A Little Cheese With That Whine, Comcast?
As predictable as day following night, litigation has followed the Federal Communication Commission’s sanctions against Comcast. In a long-expected action, Comcast sued the commission today, claiming the FCC had no legal grounds on which to punish it for throttling file-sharing traffic on its network, as David Cohen, Comcast’s executive vice president, explained in a statement:
We filed this appeal in order to protect our legal rights and to challenge the basis on which the Commission found that Comcast violated federal policy in the absence of pre-existing legally enforceable standards or rules. We continue to recognize that the Commission has jurisdiction over Internet service providers and may regulate them in appropriate circumstances and in accordance with appropriate procedures. However, we are compelled to appeal because we strongly believe that, in this particular case, the Commission’s action was legally inappropriate and its findings were not justified by the record.”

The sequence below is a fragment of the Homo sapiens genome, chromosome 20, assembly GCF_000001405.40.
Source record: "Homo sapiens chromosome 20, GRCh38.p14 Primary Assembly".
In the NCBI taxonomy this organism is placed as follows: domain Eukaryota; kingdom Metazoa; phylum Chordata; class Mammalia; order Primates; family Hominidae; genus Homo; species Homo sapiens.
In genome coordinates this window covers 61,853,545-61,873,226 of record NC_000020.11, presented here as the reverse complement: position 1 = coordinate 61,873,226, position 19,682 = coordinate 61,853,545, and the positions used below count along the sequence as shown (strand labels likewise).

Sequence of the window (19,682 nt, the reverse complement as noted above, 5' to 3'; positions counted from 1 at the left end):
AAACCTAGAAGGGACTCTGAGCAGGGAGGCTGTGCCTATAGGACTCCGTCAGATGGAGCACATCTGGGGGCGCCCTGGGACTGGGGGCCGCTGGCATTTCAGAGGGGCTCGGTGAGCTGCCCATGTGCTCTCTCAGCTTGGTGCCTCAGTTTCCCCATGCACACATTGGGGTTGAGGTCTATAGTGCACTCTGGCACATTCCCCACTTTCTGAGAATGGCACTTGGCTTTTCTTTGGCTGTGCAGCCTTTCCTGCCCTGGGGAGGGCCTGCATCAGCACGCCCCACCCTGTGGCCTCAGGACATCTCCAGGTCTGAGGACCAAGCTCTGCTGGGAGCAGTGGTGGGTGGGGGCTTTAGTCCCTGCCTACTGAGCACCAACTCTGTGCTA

As legally inappropriate and unjustifiable as Comcast (CMCSA) might find it, the cable company will abide by the FCC’s order during the appeal. And it will forge ahead with plans to develop more net neutrality-friendly network management techniques by the end of the year. Said Cohen, “We will follow through on our longstanding commitment to transition to protocol-agnostic network congestion management practices by the end of this year. We also remain committed to bringing our customers a superior Internet experience.”
Superior Internet experience until you hit that 250GB broadband cap, that is.